# Given an semi-ellipse inscribed about a square, how do I find the equation of the ellipse?

Given the following diagram: Where:

• W = (-1, 0)
• X = (-1, 2)
• Y = (1, 2)
• Z = (1, 0)

How can I find M?

The ellipse can be assumed to be a semi-ellipse with one of the foci on $\bar{XY}$. I'm guessing that this means that one focus is at (0, 2), with the other focus at (0, -2). Now, by the definition of an ellipse, I know that the sum of the distances from those two points to any other point on the ellipse is a constant. But, having reasoned that far, I've hit a dead end. Where do I go from here?

Recall the equation of an ellipse: $\boxed{\dfrac{x^2}{a^2} + \dfrac{y^2}{b^2} = 1}$

Furthermore, recall that if $c$ is the distance from the focus to the vertex, then: $\boxed{c^2=a^2-b^2}$

Since the focus is on $XY$, we know that $c=2$ so that $2^2=a^2-b^2$ or $\boxed{b^2=a^2-4}$.

Since $Y(1,2)$ is on the ellipse, we may substitute it into its equation, which yields: \begin{align*} \dfrac{1^2}{a^2} + \dfrac{2^2}{b^2} &= 1 \\ \dfrac{1}{a^2} + \dfrac{4}{a^2-4} &= 1 \\ 1(a^2-4)+4(a^2) &=a^2(a^2-4) \\ 5a^2-4 &=a^4-4a^2 \\ 0 &=a^4-9a^2+4 \\ a^2 &= \dfrac{9 \pm \sqrt{65}}{2} \\ a &= \sqrt{\dfrac{9 \pm \sqrt{65}}{2}} \quad (\approx 0.6847 \text{ or } 2.9208) \end{align*}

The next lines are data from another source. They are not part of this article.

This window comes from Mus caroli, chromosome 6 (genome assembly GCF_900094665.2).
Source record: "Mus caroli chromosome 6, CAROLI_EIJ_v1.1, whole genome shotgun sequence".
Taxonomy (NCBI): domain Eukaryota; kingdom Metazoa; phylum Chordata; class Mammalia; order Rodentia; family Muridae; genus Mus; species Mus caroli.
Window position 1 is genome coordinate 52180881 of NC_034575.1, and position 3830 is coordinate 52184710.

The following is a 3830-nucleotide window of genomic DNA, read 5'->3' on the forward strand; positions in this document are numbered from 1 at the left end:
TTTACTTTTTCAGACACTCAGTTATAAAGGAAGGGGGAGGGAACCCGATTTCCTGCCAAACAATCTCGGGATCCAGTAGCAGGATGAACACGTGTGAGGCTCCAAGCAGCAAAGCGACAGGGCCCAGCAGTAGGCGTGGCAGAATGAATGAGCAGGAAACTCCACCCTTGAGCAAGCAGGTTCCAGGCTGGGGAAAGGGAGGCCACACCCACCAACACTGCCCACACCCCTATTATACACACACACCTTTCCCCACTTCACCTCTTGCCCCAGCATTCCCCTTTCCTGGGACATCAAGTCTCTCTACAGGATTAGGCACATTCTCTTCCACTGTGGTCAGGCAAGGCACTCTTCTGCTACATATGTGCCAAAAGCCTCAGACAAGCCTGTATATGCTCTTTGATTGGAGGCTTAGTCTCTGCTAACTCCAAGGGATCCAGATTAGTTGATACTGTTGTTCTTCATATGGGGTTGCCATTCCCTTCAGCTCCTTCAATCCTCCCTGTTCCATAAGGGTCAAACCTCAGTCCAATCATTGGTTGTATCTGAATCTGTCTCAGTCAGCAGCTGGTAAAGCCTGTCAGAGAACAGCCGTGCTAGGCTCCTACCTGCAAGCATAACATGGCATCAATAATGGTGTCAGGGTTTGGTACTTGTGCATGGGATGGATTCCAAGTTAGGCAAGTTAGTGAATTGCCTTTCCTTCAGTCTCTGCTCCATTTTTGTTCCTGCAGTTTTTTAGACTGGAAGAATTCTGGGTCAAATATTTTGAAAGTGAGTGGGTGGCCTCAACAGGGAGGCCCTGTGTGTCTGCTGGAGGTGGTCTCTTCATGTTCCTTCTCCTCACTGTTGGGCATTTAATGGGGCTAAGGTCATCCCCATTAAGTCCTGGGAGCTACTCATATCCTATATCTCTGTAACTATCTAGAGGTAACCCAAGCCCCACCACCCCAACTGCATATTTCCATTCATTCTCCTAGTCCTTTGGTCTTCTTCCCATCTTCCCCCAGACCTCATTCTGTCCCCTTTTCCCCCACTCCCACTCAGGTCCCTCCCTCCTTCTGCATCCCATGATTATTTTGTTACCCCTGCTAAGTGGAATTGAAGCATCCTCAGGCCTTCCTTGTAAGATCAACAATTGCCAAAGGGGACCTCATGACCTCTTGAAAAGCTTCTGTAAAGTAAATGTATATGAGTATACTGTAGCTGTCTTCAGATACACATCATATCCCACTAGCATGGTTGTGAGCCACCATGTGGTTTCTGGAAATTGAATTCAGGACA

However, notice that from the diagram, $M(a,0)$ lies to the right of $Z(1,0)$, implying that $a>1$. Hence, we reject the negative version and conclude that: $$\boxed{a = \sqrt{\dfrac{9 + \sqrt{65}}{2}} = 2.9208...}$$

• The OP said "I'm guessing that this means that one focus is at (0, 2)". In other words, this is not known to be true. If it is, your solution is correct. – marty cohen May 28 '13 at 0:10
• Yes, the focus is at (0, 2), since the focus has to be on the midpoint of $\bar{XY}$. I wasn't sure of that when I posted the question, but I re-read the problem and I'm sure of that now. Also, thanks Adriano for your clear explanation. I'm not sure why I didn't think to substitute in the coordinates of a point, but you made it look obvious! – quanticle May 29 '13 at 5:23

The equation of an ellipse in standard form is $\frac{x^2}{a^2} + \frac{y^2}{b^2} = 1$.

If it passes through $(1, 2)$, then $\frac{1}{a^2} + \frac{4}{b^2} = 1$.

However, this is one equation in two unknowns ($a$ and $b$). To determine the unknowns, you need another condition.

To see this visually, imagine M getting closer to Z. Then the upper vertex of the ellipse will move higher, and similarly as M moves further from Z.